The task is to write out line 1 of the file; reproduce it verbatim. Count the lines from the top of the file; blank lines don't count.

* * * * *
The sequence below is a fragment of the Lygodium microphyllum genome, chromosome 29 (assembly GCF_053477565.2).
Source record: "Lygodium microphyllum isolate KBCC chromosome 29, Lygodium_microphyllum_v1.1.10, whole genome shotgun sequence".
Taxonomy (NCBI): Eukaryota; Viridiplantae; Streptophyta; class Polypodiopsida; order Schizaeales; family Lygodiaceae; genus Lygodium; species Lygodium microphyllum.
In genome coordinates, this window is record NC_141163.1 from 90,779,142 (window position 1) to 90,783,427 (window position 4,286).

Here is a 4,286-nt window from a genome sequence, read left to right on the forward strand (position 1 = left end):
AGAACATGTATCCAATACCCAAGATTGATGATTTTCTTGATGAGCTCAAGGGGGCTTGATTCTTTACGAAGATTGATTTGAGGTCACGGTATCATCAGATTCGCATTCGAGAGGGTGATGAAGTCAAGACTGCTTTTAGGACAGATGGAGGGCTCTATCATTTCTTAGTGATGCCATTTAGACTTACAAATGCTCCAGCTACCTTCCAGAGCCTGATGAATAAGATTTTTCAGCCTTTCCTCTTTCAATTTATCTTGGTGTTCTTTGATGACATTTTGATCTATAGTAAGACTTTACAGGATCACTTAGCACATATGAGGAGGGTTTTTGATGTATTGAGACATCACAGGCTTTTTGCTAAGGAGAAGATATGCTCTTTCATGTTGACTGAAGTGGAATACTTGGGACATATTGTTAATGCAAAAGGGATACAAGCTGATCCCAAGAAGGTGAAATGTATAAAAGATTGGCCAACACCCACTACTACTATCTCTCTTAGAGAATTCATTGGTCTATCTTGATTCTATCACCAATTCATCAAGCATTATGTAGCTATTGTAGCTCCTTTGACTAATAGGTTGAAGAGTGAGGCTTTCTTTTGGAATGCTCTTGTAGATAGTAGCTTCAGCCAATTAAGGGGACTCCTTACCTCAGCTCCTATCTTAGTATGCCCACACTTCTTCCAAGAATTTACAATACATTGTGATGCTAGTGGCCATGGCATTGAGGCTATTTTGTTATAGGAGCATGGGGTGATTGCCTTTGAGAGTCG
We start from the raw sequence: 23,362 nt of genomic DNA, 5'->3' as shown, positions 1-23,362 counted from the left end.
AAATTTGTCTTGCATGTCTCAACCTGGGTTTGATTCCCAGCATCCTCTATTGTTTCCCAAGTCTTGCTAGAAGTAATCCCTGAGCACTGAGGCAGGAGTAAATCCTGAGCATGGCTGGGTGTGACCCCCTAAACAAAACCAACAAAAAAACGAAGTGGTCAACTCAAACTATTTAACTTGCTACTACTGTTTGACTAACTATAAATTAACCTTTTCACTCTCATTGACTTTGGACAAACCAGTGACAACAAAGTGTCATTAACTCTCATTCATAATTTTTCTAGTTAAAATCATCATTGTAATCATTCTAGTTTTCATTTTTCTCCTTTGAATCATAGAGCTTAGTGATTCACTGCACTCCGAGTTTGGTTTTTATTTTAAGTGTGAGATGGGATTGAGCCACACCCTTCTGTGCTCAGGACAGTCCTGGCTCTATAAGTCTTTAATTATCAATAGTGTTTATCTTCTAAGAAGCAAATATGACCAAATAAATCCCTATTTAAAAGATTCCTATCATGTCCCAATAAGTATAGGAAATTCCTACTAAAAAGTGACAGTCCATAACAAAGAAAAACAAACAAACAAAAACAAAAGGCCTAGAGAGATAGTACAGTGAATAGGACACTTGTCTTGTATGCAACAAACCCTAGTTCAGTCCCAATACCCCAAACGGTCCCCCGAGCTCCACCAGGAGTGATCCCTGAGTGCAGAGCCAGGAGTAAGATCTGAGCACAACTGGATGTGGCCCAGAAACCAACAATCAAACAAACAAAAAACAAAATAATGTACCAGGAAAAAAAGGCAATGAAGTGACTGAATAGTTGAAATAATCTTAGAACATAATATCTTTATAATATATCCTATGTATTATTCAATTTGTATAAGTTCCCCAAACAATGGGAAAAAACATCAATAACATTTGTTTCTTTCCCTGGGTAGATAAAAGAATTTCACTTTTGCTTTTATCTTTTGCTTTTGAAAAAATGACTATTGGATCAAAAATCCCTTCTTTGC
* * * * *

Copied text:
The sequence below is a fragment of the Lygodium microphyllum genome, chromosome 29 (assembly GCF_053477565.2).